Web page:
-- Popular Science

Drinkwater masterfully intertwines the plot of the novella, and the philosophy and tactics of Chess, to create an overall narrative that is positively charged with intrigue, and as many twists and turns as you could ask for.
The characterization of Grubane is fantastic, and everything I came to expect from the short time we got to know him in the first book of the series. The A.I., "Aurikaa12" that features prominently in this novella is also a highlight, if you have read any of the series before, you know how outstanding the human/A.I. interaction is.
I highly recommend giving this one a read, whether you are a fan of military, sci-fi, or even philosophical fiction. I found it immensely enjoyable!
-- John-Michael Lelievre, Goodreads

Karl has delved deeper into Sci-fi branching out from the Horror Sci-fi we are used to with his main Solace books. I really enjoy learning about the wider universe and the social political context. Karl doesn't try to fill the book with background, he's been good at weaving in the wider elements of the universe to the core story.
I really enjoy the different perspective that Karl brings to his Sci-fi. Normally AI's are relegated to secondary characters to provide ex machina. His writing brings a fresh look at AI and the internal monologue they possess, musing over the differences between the AI (artificial) and human (organic). What I find most impressive is even knowing that Grubane is the main character I feel that Aurika12 (the AI) is providing an almost narrative dialogue at times where they are almost speaking to the reader. It's very subtle and doesn't jar with the fluidity of the chapters.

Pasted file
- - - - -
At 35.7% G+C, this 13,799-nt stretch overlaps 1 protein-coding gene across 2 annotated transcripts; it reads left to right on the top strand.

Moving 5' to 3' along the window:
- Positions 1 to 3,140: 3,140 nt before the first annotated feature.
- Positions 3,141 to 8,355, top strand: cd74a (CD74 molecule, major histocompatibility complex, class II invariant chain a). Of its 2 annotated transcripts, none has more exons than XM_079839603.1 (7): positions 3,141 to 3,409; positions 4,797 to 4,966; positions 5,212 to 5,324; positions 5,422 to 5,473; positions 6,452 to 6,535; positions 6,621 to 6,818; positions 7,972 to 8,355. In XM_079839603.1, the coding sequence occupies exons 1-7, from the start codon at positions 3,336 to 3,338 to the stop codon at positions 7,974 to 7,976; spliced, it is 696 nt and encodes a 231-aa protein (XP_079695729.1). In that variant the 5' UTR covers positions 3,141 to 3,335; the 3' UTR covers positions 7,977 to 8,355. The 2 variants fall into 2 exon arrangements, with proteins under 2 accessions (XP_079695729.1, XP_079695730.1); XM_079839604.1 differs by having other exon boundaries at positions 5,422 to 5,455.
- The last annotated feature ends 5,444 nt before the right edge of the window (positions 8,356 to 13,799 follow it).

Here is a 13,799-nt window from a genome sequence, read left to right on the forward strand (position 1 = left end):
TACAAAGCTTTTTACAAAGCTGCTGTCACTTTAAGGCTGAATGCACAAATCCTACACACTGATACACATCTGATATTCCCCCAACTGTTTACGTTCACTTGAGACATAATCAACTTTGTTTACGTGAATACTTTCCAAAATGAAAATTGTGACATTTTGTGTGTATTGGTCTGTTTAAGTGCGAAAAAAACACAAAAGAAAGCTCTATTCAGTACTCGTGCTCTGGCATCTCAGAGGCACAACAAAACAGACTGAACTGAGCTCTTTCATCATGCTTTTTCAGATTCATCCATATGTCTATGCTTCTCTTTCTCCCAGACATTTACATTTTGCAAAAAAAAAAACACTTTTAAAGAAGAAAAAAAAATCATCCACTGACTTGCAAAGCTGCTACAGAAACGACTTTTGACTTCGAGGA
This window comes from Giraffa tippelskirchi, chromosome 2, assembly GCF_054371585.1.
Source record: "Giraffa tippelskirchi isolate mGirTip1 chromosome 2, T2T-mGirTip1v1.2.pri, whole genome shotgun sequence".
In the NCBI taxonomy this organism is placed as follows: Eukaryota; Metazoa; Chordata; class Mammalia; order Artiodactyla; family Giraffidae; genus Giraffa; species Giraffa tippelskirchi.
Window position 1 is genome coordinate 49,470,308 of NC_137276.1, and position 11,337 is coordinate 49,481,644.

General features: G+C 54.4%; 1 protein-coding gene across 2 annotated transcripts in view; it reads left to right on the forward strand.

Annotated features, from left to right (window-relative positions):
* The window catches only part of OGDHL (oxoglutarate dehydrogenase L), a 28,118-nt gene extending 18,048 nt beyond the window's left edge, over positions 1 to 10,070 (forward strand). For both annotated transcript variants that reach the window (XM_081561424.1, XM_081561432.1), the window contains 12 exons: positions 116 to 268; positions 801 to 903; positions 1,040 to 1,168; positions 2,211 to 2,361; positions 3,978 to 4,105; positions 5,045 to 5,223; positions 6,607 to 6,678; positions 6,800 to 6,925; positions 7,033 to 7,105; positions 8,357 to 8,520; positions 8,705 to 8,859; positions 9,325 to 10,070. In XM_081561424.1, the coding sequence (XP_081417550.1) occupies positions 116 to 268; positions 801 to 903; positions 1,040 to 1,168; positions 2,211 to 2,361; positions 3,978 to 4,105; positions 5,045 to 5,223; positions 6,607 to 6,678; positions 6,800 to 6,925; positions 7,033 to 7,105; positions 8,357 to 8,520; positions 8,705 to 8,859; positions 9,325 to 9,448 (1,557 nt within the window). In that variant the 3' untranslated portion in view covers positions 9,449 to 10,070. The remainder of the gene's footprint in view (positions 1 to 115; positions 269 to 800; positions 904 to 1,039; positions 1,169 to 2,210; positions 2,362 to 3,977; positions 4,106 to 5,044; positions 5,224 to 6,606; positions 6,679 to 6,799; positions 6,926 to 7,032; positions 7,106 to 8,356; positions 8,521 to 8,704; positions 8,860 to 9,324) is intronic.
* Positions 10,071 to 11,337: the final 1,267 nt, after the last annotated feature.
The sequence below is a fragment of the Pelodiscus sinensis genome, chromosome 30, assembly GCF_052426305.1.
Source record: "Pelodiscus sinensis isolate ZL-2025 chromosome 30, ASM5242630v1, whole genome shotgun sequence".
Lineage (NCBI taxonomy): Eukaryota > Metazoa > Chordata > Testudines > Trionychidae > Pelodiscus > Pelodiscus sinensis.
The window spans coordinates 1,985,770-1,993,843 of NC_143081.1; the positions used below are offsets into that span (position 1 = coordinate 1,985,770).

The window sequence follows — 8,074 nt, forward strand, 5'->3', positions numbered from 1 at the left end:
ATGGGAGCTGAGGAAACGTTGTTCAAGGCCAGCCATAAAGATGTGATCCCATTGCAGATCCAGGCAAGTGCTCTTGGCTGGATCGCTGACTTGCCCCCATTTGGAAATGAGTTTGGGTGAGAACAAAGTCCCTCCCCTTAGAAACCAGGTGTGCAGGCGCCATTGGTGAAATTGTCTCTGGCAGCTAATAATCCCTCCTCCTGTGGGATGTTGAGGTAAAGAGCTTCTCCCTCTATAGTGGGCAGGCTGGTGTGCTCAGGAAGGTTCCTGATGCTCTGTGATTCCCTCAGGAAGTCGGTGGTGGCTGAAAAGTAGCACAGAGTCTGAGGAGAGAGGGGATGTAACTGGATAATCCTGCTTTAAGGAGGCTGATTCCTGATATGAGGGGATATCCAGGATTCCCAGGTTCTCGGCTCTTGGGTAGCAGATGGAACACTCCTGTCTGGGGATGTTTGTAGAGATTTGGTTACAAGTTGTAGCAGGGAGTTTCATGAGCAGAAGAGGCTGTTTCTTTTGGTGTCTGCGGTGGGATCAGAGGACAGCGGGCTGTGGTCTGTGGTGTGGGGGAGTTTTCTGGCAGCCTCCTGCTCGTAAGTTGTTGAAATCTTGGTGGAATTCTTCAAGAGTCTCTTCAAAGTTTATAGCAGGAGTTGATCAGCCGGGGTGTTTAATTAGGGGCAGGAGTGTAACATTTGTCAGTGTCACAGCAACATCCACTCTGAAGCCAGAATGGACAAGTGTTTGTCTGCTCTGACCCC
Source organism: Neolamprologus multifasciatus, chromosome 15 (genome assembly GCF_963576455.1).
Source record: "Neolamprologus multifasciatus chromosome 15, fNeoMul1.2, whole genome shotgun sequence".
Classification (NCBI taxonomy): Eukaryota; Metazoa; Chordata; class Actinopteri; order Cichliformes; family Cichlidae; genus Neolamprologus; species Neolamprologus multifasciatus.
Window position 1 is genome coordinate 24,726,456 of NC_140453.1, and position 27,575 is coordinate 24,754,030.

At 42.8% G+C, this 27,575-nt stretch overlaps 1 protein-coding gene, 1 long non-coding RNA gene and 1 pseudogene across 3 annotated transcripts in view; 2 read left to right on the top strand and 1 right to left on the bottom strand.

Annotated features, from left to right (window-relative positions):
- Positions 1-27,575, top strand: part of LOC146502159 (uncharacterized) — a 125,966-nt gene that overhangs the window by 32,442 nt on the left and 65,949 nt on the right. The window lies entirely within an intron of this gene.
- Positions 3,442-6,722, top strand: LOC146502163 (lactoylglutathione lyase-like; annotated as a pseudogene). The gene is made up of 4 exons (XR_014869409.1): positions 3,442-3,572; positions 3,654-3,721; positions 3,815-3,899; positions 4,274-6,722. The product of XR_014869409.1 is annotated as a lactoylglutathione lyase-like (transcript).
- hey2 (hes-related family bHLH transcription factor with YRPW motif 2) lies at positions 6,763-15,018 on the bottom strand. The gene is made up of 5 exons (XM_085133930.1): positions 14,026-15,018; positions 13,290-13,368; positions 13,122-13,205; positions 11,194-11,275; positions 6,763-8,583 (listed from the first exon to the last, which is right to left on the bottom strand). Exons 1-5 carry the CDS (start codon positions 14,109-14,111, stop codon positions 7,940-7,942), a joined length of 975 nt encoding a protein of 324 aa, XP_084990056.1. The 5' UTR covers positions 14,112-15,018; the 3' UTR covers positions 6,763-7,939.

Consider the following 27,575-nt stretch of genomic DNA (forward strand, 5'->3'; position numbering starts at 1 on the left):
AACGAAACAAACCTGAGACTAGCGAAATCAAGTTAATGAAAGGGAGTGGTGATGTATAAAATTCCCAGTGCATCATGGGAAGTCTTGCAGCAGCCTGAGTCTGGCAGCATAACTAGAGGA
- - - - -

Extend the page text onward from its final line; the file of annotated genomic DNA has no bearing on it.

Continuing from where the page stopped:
I'm a big fan of the Lost Solace books and this is a great entry into what looks to be developing into a excellent series.
-- A. Rowan, Amazon

5/5 stars. It also earns a Pink Quill Book Pick badge.
This is another great addition to the Solace series. Each novella gives us more background to the universe Drinkwater has created, building up to the two main novels.
In Grubane, he has interwoven the story with tactics used in chess, in a clever, intriguing way. It gives us an insight into Grubane’s mind, and leads the story along to its gripping conclusion.
The interaction between the AI and Major Grubane is intelligent, witty, and at times almost childlike, as the AI questions its almost human-like feelings. I loved these two characters – neither is as sterile or emotionless as they seem at the beginning.
A great read, as ever, from Drinkwater. I highly recommend the whole series!
-- Pink Quill Books